A 200-year-old document from the imperial archive entered the Yerevan Museum. What did Bonaparte write in his message, and how did the letter appear in Armenia?
One of the most important historical documents – the announcement of the abdication of Napoleon Bonaparte – is now in Armenia, in the archive of the Charents Museum of Literature and Art in Yerevan.
On March 31, 1814, the armies united against Napoleon and led by Alexander the First entered Paris. The defeated French emperor retired to the castle of Fontainebleau and watched the events from afar.
On April 6, having received an ultimatum demanding complete surrender, Bonaparte did not sleep all night and at dawn read out a short text written in haphazard handwriting, announcing his abdication.
Given the statement of Russia that the Emperor was the only obstacle to the establishment of peace in Europe and being faithful to his oath, Bonaparte on his own behalf and on behalf of his heirs renounced the French and Italian thrones.
“There is no personal sacrifice that I would not be willing to make in the interests of France,” Napoleon writes in the manuscript stored in Armenia.
In the archive, a typewritten receipt in Russian is attached to the document, which indicates the route of the document on its way to Armenia.
According to the researchers, this version of the abdication document has been stored for years in the Russian Imperial Archive. From there, it fell into the hands of General Astafyev. The Astafyev family would sell the document to Tbilisi manuscript connoisseur Prince Argutinsky. Then, the document would end up in the hands of collector and musician Vasily Korganov.
After the death of Korganov, his rich documentary archive was donated to the national library from where Napoleon’s letter and several other historical documents were eventually transferred to the Charents Museum of Literature and Art.
“As you know, signing an announcement of surrender, the head of a state sent out copies of his text to several rulers of his time. The document that is now in our museum was no exception, and I don’t think it is the only copy,” said Marina Musheghyan, senior researcher at the museum’s musical fund.
“A few years ago, a ‘brief’ study was conducted to verify the document’s authenticity. But a final, one 100% hasn’t been given,” said Musheghyan.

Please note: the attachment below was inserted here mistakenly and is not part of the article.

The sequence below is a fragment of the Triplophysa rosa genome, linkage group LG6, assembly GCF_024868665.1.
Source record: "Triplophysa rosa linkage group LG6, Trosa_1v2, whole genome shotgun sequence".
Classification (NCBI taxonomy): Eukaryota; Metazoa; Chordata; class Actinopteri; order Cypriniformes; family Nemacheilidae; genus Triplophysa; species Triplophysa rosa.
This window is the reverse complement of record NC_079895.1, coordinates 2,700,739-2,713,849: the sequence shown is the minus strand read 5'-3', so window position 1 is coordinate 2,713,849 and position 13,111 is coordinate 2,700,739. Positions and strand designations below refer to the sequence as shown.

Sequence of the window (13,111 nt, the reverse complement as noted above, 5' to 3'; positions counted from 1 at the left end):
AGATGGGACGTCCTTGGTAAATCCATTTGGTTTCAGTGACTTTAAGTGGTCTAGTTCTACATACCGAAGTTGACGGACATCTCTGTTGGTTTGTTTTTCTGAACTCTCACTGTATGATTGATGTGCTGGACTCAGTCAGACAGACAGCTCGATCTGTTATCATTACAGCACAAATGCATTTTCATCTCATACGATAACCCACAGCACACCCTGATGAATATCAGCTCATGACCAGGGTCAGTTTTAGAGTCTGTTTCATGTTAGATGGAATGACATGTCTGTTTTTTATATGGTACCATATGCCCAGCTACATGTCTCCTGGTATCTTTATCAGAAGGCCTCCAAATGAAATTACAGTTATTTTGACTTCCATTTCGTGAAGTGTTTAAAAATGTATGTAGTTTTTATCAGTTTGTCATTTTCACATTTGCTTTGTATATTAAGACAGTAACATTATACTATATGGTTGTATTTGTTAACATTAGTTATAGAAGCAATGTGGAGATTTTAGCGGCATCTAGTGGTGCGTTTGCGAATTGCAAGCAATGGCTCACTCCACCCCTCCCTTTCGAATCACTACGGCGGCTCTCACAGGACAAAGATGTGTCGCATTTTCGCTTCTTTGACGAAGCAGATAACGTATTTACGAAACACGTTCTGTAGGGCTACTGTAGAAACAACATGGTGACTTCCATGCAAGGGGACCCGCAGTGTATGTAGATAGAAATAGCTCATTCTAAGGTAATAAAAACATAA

Philologist and translator Artsvi Bakhchinyan who has studied this document for about 20 years said: “A sample of the paper was examined. It was concluded that it is a duplicate, but since its original does not exist, it was given the status of the original.”
Bakhchinyan does not consider it strange that this copy of the statement on Napoleon’s abdication has reached Armenia after wandering around the world. Vasily Korganov has owned a large collection of manuscripts, but at some point, he has sold most of his collection to earn some money for living.
“There are people who like to buy and collect manuscripts, just as some people like to collect paintings. Having passed from hand to hand, this manuscript reached Korganov and then got here,” said Bakhchinyan.
Experts find it difficult to say who this copy of the abdication was addressed to since there are no addressees in the letter. There is also a variant that it is a draft copy.
But experts think that the fact that one of the copies of the text of the abdication of Napoleon is today in our country is somewhat symbolic. Numerous historical facts testify to Napoleon’s ties with Armenian figures.
“It is worth pointing out that after the conquest of Italy, dissolving all religious organizations and unions, Bonaparte made the only exception for the Mekhitarist Order, appreciating its scientific and academic nature,” said Bakhchinyan.
“We have been a nation that has always been in contact with the world, and we shouldn’t be surprised that our archives are home to manuscripts of Beethoven, Goethe, Balzac, Pushkin, and many other political and artistic figures,” Bakhchinyan noted.
According to Bakhchinyan, the values stored in the Armenian funds should be considered a national treasure that society should be aware of.